By Vanessa Scott
SC Staff Writer
Driving down my local road the other day I past a sign outside of a gas station that read, “Family owned brand name gas. Brand name gas means more miles per gallon.” As I past the sign, I was eager to stop in and get gas because of course, who doesn’t want to save a buck or two on fuel. As I continued driving, I pondered how much truth this sign held. Does brand name gas really mean more miles to the gallon? How many times have you driven past your local no name station and read a cheaper price than the Exxon or Mobile you just past? What is the difference and why are these companies charging more? We all know that “brand names” will get away with charging more, simply for the loyalty of the customer, but is there really a difference in the gas we are putting in our cars at pumps less than a mile away from each other. I set out to find the real truth behind these prices.
A few years back, ABC News conducted an experiment where they set out to see if generic gas is good for one’s car. With the help of the Maryland State Comptroller, they compared Mobil gas to Liberty gas. At the Maryland Fuel Testing Laboratory, chemists conducted a battery of tests where they checked octane levels and contaminants. According to lab worker, Bob Crawford, “By and large, it’s one and the same…You will find results will almost mirror each other. There are going to be slight variations — but gasoline is gasoline.” According to the EPA all gas must be at a certain ethanol level, which is currently 10%, and recently at some stations 15% for newer cars use only. However, according to ABC News,
“Different gas station chains…buy the raw fuel and add their own blend of detergents. In the past, there might have been more of a difference between different brands of regular unleaded, but these days the EPA requires that all gas contain a minimum amount of detergent to keep car engines clean.”
However, according to TOP TIER, detergent gasoline, which is the premier standard for gasoline performance, “Six of the world’s top automakers, BMW, General Motors, Honda, Toyota, Volkswagen, and Audi recognize that the current EPA minimum detergent requirements do not go far enough to ensure optimal engine performance.” What does this mean? According to TOP TIER, “Since the minimum additive performance standards were first established by EPA in 1995, most gasoline marketers have actually reduced the concentration level of detergent additive in their gasoline by up to 50%. As a result, the ability of a vehicle to maintain stringent tier 2 emission standards has been hampered, leading to engine deposits which can have a big impact on in-use emissions and driver satisfaction.”
These automakers decided to make their own change to standards when they came to the conclusion that the EPA’s standards are too low and outdated. Keith Corkwell, manager of Lubrizol Corp, an Ohio based chemical company, states, “The sensitivity of modern engines is much higher than it was 10 or 15 years ago,” he continues, “We don’t make engines that look like that anymore. The technologies have changed.” Even though gas has been required to have a certain amount of additives since 1995, these six car manufactures started to up their recommendations to higher levels of additives in 2004. By doing this, the car receives greater deposit control performance leaving critical parts of the car’s engine clean and working longer and more fluently.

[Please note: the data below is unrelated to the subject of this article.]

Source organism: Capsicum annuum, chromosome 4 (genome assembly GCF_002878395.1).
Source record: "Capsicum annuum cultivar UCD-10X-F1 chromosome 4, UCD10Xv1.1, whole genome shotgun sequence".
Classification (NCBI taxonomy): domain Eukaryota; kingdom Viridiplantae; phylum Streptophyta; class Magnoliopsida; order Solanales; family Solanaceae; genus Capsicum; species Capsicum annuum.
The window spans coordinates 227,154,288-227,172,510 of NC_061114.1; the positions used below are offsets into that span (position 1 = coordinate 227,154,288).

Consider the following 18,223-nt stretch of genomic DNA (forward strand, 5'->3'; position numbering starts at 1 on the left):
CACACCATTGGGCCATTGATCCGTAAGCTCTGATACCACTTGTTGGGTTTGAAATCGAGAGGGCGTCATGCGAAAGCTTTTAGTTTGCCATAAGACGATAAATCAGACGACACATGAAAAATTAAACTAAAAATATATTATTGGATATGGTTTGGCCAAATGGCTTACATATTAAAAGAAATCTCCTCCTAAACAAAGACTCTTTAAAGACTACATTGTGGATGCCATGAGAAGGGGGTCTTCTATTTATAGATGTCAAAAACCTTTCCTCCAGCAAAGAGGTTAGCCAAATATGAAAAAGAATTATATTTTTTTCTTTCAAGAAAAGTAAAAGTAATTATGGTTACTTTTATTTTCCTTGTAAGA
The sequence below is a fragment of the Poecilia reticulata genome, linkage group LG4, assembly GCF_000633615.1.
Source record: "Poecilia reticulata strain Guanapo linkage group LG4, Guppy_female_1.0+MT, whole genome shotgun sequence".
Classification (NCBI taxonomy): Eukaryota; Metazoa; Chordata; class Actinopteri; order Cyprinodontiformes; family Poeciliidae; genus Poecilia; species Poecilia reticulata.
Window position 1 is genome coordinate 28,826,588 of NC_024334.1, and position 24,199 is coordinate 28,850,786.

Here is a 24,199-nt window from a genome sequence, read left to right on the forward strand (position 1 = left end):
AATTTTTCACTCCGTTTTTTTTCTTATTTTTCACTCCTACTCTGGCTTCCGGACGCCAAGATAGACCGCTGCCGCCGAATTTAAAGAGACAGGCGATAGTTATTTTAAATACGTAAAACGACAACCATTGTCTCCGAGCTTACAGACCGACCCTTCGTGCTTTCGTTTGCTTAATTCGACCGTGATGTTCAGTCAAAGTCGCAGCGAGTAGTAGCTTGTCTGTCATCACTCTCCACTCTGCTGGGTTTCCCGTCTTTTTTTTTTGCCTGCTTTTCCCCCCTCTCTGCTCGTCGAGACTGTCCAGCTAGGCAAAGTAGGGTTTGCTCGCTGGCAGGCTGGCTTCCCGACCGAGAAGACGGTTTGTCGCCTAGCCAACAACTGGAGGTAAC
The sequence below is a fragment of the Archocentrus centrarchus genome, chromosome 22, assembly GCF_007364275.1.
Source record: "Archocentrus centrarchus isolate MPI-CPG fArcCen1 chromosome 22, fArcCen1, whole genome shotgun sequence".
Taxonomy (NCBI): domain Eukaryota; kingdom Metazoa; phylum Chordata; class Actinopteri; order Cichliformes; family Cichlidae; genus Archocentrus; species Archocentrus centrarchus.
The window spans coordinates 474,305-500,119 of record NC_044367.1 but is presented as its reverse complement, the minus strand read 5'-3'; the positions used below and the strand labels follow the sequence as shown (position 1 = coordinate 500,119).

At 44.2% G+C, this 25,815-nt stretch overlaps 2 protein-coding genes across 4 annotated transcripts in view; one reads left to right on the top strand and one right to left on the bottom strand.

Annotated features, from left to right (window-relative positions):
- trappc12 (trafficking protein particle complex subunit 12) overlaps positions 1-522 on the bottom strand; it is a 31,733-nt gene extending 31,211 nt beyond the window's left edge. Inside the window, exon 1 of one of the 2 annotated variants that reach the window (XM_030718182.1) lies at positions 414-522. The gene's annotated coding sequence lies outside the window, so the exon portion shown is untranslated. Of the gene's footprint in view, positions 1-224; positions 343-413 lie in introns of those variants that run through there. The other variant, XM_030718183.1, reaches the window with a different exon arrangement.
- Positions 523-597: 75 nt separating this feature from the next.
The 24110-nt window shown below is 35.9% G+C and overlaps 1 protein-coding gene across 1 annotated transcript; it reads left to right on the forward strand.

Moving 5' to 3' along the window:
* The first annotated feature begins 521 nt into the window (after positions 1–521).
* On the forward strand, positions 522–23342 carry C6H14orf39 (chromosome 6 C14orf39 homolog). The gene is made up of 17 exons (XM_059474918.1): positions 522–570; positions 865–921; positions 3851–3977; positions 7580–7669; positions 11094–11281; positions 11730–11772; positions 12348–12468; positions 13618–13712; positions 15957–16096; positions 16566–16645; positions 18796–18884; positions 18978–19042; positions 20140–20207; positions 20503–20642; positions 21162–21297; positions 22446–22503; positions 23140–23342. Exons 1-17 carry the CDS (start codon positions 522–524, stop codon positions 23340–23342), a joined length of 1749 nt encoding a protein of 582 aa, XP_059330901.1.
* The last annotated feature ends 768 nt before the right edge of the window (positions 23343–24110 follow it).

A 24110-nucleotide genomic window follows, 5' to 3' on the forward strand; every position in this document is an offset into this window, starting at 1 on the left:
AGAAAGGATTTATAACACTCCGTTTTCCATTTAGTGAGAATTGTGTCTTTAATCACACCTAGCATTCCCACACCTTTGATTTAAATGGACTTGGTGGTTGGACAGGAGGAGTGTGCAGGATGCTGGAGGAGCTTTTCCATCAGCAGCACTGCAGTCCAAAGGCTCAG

It is suggested that newer cars are kept cleaner by using these detergents to not only keep their parts running longer, but to keep them under the current emission standards required for inspections. Carmakers hope that by raising the standards themselves, they can keep their cars on the road longer and save the consumer money in the long run. “Gasoline with more detergent cleans engines better,” said Tony Molla, vice president of the National Institute for Automotive Service Excellence, which certifies mechanics. Cars that use solely generic brand gas will find a higher build up of sludge on these parts, in turn slowing down the engine, and making the parts work harder, also causing them to burn out quicker.
So let’s put this in simpler terms. Newer cars, from makers, BMW, General Motors, Honda, Toyota, Volkswagen, and Audi, are highly recommended to use name brand gas. A few of these stations include, USA Gas, Chevron, Shell, Exxon, Kwik Trip/ Kwik Star, Mobil, BP, Texaco and USA Oil. Older models are recommended to run on cleaner gas from these stations, depending all of course on how long you would like your car to run. Brand name gas may not necessarily mean more miles per gallon, but it can mean longer life on your car and its parts including the fuel injectors, engine, intake valves, and combustion chambers.
Many times we find ourselves blaming car manufacturers when our car parts go but these companies raising the standards show a sense of loyalty to their customers and consideration. So, if you want your car to stay clean and live a long life, shelling out a few extra cents at the pump may actually end up saving you money in the long run.